Post-Crisis Food Security

In the wake of the destruction of the nuclear plant in Japan, there is growing concern over how our food supply might be affected. People are worried about unknowingly eating dangerous amounts of  radiation in foods coming from Japan, and they have every justification in their concerns. About 4% of food in our country comes from Japan and farms up to 70 miles away from the plant have recently detected dangerous levels of radiation in spinach and milk. The same areas are also commonly known for their production of melons, rice, and peaches, so it is quite possible that contamination from the plant could potentially affect other food supplies, as well.

 

Michigan grown peaches from Kapnik Orchards

High levels of radiation can lead to cancer, and also may cause many other symptoms, including: nausea and vomiting, spontaneous bleeding, bloody diarrhea, blistering skin, hair loss, severe fatigue, mouth ulcers, and random infections.

 

With so many terrifying possibilities that could result from exposure to radiation, it is no wonder that people are currently questioning more than ever if their food is safe. Many restaurants have stopped using Japanese fish and produce, and some will not even serve spinach of any kind because they don’t want their customers to wonder if there might possibly be some infected spinach in the dish they are eating.

 

Michigan grown spinach from Sunseed Farm

While it is justified that people are concerned about the radiation and want to feel comfortable with whatever they are eating, it seems that there may not actually be much to worry about (at least for us here in the US).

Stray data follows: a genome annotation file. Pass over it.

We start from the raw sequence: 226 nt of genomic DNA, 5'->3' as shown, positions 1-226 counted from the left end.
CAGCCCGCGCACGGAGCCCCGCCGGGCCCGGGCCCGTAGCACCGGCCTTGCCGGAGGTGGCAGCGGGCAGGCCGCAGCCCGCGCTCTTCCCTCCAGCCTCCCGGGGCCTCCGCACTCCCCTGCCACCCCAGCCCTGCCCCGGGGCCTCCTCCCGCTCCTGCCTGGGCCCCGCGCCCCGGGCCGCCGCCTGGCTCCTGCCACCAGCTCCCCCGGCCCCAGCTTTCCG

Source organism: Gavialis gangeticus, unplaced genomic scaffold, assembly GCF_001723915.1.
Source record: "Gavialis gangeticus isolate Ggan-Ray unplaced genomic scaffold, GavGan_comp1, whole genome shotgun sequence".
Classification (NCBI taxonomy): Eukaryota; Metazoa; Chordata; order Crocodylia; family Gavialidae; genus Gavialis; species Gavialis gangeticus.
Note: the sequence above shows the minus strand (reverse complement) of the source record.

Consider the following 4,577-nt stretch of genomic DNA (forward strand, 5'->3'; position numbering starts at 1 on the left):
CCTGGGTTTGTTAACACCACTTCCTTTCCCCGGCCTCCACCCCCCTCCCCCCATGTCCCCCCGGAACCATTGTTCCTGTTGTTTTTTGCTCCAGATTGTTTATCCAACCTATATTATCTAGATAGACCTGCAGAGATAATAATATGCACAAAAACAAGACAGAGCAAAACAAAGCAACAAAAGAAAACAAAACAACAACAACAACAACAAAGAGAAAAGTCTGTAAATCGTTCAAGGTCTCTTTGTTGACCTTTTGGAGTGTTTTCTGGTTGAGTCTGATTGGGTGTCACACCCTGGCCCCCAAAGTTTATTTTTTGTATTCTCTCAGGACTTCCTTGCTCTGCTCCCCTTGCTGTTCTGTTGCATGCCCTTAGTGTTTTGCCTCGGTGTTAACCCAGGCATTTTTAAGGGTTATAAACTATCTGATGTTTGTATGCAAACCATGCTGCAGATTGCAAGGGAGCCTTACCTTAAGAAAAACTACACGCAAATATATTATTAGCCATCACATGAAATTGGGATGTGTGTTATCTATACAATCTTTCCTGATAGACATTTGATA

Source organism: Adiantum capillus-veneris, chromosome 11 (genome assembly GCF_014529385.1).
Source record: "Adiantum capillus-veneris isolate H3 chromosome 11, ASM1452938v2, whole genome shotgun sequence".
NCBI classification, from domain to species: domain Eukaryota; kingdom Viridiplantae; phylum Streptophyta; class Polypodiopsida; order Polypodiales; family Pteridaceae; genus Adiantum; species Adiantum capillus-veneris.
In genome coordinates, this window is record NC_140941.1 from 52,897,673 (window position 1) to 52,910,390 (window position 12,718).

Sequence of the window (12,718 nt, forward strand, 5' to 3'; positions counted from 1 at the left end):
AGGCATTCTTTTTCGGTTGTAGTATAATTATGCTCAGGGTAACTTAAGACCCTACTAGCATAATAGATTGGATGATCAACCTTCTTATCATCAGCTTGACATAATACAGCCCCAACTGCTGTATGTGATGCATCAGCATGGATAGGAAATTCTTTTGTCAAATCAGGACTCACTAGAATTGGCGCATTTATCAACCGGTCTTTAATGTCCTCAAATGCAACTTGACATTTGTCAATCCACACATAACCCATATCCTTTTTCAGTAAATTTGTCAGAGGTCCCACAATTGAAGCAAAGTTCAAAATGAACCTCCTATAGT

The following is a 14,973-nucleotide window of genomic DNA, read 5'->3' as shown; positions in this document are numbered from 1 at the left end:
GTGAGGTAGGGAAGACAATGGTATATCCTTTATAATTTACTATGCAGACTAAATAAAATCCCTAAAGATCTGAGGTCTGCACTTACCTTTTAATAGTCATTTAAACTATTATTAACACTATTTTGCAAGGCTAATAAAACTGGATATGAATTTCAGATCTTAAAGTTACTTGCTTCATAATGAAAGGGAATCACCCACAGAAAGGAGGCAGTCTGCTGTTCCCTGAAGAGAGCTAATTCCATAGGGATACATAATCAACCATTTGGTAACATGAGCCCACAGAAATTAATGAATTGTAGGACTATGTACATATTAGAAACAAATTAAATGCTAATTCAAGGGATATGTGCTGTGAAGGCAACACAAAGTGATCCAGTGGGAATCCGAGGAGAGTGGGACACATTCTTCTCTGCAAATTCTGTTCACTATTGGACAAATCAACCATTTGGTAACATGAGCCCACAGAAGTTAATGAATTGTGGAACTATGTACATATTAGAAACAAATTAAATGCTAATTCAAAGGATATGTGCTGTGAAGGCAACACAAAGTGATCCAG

Trace amounts of radiation have been found in milk in Arizona, California, and Washington, but experts say those levels would need to be about 5000 times higher than they are to be considered dangerous. Chances of contamination reaching American soil are extremely low, but many American farmers are, nonetheless, being careful and testing their soil for radiation. Many American restaurants are buying radiation detectors to make sure their food is safe, as well. Many restaurants and grocery stores have stopped selling Japanese fish and produce altogether—even that which passes the tests.

Furthermore, precautions are being taken by the Japanese government to ensure that they do not export any contaminated produce. Tests are being conducted on fish, grains, milk, vegetables, meat and eggs, and if any foods are found to be contaminated, distribution will be halted. Customs officials at both ends are carefully testing all Japanese food exports so that we face almost no risk of exposure.

So, while there may be lots of good food wasted and lost to cautious speculation, Americans can feel pretty confident that any Japanese food we are finding in our restaurants and grocery stores is safe for consumption. Rest assured!

Stay Fresh,

Lindsay Partridge

 

Sources and additional information:

This entry was posted in Food Transparency (the issues) and tagged , , , , , . Bookmark the permalink.

One Response to Post-Crisis Food Security

  1. Daina Lee Wolner says:

    I had not even thought about the food that was coming out of Japan- until I read this article. It’s stated that the radiation levels were reported to be below toxic level. It seems to me that most produce grown by industrial farming would have trace amounts of toxins and impurities, and that it depends a lot upon the consumer to decide for themselves what they will allow into their bodies. As the destructive systems now in place come to shakier grounds, I am entirely hopeful in seeing the upsurge of conscious individuals working to strengthen and maintain the health of the planet, and of our support by Her in the food system

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